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      • Hi Don, Isn’t that special to see and hear Robert Frost reading his own poems. I find it very moving.
        My aunt is remarkable. I just talked to her by phone (she lives in New Hampshire, north of Boston…I live in California) She just celebrated her 97th birthday and is feeling well. (I need to change the name of the blog to “97 and still writing” ) She mentioned that she is still going to the weekly “writing group” where she lives, but no one else goes…she misses the interaction with other people who like to write and wishes others were there, too.
        btw… I started that blog and add her writing to it, because I find her ideas inspiring and thought others might, too …I haven’t added much since June because I got a bit overwhelmed keeping 3 different blogs going. I’ll start adding to her site more regularly since people seem to enjoy her insights and ideas. I have many more selections and she mentioned that she’ll send some of her more recent writing, too.
        ( I need to keep the ideas in this post in mind… (Kay, in that post, is Okie’s younger sister) http://pocketperspectives.wordpress.com/2013/03/29/before-life-hurries-on-live-love-encourage-appreciate-thrive/ )

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      • Don says:

        Thanks Kathy. She certainly sounds like a remarkable woman. I think it would so worthwhile to continue to post her ideas.

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  11. katy says:

    The power of the written word!!! It can transport you to places where everything around you fades into the deep distance, you enter a bubble and become utterly oblivous to everything except the words you are reading. Thanks for sharing Don!

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  12. Shweta says:

    I am not a poetry person but some lines do reflect a deeper meaning about life and do catch our attention. Thanks for sharing Don!

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  13. ladyfi says:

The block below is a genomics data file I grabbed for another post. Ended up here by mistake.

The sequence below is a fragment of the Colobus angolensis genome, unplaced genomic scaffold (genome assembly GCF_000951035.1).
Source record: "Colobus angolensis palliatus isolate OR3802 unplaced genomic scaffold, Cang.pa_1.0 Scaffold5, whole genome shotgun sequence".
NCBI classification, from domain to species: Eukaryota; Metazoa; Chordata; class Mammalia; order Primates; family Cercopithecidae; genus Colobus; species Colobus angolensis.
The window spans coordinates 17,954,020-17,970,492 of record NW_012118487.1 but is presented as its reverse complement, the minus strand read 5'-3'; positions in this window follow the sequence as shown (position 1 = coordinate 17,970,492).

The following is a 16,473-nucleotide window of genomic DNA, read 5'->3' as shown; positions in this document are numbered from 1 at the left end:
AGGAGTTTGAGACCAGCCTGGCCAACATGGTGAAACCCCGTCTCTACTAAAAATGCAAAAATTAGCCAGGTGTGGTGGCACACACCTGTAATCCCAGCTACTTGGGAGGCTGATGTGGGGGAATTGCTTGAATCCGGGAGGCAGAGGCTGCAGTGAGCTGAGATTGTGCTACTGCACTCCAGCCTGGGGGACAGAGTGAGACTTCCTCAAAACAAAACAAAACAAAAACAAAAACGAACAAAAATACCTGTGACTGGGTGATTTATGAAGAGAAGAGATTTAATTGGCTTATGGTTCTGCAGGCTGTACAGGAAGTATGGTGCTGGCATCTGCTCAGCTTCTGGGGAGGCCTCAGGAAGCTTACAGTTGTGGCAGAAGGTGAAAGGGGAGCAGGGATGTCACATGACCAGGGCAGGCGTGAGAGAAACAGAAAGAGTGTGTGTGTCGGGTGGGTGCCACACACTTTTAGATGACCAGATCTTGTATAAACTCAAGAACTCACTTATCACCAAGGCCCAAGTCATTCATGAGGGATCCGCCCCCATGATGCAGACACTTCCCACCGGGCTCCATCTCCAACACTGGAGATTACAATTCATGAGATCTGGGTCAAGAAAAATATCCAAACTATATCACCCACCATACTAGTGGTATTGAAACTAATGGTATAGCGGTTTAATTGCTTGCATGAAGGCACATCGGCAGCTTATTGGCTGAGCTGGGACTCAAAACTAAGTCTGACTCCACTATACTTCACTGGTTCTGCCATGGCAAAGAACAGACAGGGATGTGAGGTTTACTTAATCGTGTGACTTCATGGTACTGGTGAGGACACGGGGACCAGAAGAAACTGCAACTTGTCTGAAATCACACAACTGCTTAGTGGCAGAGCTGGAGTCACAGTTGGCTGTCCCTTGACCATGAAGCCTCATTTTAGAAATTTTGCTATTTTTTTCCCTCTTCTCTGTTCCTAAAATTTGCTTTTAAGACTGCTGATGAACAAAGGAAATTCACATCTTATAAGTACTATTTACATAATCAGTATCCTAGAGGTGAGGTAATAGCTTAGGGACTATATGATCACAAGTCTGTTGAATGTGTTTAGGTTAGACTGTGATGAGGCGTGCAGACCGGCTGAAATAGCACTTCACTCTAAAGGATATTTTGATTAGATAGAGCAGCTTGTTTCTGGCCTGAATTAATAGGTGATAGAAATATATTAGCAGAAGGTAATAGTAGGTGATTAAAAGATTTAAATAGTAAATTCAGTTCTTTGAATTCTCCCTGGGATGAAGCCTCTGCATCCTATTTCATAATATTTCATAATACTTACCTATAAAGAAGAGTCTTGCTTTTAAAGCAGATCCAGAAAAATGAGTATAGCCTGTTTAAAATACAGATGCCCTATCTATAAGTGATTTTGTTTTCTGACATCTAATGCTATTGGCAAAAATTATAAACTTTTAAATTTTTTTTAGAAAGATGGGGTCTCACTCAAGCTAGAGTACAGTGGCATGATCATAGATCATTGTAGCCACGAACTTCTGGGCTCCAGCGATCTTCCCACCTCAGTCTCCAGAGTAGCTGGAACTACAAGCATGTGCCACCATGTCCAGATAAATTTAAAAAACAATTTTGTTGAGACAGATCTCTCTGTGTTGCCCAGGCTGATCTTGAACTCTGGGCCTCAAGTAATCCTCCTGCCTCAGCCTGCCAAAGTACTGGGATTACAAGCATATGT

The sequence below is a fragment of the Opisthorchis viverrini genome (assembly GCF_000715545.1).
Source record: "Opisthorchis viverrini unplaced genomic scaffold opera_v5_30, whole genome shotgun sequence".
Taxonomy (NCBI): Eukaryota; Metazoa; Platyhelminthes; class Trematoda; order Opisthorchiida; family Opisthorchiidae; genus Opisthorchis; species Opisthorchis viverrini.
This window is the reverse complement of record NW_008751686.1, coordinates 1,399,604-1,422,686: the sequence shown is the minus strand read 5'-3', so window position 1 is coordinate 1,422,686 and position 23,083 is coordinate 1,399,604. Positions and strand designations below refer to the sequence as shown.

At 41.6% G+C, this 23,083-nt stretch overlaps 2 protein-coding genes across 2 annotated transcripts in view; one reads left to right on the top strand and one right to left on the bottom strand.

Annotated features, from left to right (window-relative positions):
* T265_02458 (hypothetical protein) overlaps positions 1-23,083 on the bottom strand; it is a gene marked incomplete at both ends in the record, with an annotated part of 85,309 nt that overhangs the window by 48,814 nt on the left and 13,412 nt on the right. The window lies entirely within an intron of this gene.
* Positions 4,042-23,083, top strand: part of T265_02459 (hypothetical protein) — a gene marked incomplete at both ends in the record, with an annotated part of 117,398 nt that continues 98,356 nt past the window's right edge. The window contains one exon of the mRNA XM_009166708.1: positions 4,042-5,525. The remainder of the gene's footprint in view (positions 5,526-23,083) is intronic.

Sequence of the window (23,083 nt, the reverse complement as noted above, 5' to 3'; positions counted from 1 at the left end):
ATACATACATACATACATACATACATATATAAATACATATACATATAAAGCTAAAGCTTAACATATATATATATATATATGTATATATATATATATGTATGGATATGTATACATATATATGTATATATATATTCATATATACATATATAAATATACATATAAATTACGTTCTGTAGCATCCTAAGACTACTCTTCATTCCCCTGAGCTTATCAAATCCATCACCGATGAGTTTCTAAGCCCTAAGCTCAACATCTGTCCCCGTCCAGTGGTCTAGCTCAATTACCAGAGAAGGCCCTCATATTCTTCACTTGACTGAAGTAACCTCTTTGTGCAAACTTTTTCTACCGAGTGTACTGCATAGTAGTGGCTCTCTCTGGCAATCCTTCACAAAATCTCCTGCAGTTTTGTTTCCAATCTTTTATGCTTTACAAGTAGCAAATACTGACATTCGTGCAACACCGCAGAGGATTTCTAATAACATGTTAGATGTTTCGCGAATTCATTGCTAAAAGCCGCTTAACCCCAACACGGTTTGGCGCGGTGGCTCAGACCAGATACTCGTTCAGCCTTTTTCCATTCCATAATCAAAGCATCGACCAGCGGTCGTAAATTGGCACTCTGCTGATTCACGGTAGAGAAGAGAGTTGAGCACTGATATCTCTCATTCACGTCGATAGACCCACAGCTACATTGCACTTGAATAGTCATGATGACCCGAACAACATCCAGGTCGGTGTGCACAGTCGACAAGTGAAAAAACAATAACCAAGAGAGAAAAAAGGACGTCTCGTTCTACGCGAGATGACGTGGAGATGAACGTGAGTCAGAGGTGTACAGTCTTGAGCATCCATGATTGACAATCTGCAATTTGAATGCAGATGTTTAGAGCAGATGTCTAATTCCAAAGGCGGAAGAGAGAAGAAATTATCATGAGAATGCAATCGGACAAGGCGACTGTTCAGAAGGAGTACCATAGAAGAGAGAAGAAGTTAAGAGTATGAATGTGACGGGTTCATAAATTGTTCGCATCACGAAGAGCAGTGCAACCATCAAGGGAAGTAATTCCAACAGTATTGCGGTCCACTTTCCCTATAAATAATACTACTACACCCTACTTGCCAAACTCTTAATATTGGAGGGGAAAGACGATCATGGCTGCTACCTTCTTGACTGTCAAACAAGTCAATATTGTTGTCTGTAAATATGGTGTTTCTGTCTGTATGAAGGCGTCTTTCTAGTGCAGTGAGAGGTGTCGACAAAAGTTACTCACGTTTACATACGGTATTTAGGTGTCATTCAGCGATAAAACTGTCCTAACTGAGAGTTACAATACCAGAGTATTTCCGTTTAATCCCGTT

Poetry enriches us in a way that novels cannot. And I adore Frost!

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  14. Thank you for this beautiful share Don. I too feel a deep resonation with that closing stanza. That entire poem moves me deeply and I am so glad I memorized it years ago. More than any other it brushes my skin with goosebumps in a heart-tugging and touching way. Cheers from a fellow Frost fan, Gina

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    • Don says:

      Thanks Gina. Good to have you as a “fellow Frost Fan” – reminds me of another line, the “forest’s, ferny, floor.”

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      • Wow, thank you! Now that I looked it up and read and reread The Listeners, I feel that longing to memorize a new (well, old) poem. Such talent Walter De La Mare had, and I look forward to discovering more. I’m so glad my turn of phrase reminded you of a similar sounding one!

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      • Don says:

        Yes it is a wonderful poem. Gina. Also one of my favourites. Glad you enjoyed it.

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  15. Lorem Ipsum says:

    Don, I think that the very power of poetry is that it gives us reason to stop. And this is, I believe, expressed earlier in the poem where Frost writes:

    “My little horse must think it queer
    To stop without a farmhouse near”

    But equally, as you say, the power of poetry is the power to heal. And I thank you for reminding me of this role of the poet.

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  16. That’s Robert Frost for you, Don. His poetry sneaks up on you with a quiet truth when you least expect it. “…And miles to go before I sleep…” is a life reminder like none other.

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  17. Hudson Howl says:

    Those we call poets, though poets see themselves I think as just ‘simply shaking’ like everyone else, use the breeze of the page to whisper their thoughts to those who dare and care to whisper back. Am certain that Frost caught your whispered message. In fact, I’ll go as far to guarantee it, that he got your message as soon as the last word was written and the ink dried all those years ago. The poignancy of poetics has or had, no sense of time -past, present or future. A whisper is mute if no one whispers back. Brave of you to whisper into the breeze Don.

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  18. Pingback: Sense And Nonsense | Spirit Lights The Way

  19. safia says:

    The beauty and power of those quoted words lies in Frost’s ability to transport the reader – I feel the muffled effect of deep snow in a wood and the deadened thud of the pony’s hooves. Lovely. Do you like Gerard Manley Hopkins? Like this Frost poem, ‘Pied Beauty’ is one that has stayed with me for many years.

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    • Don says:

      That he does safia. he does have this wonderful ability to transport you, as you say. I love the way you describe your feelings – poetry in itself. Yes I do enjoy Gerard Manley Hopkins. I’ll never forget when I first read his poem, “Pied Beauty” how I went outside and looked and was suddenly surprised by just how “dappled” in colour and shape everything really was. One of those moments you never forget. Really appreciate your comment -thank you.

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  20. cindy knoke says:

    one of my earliest poetic idols! love your posts~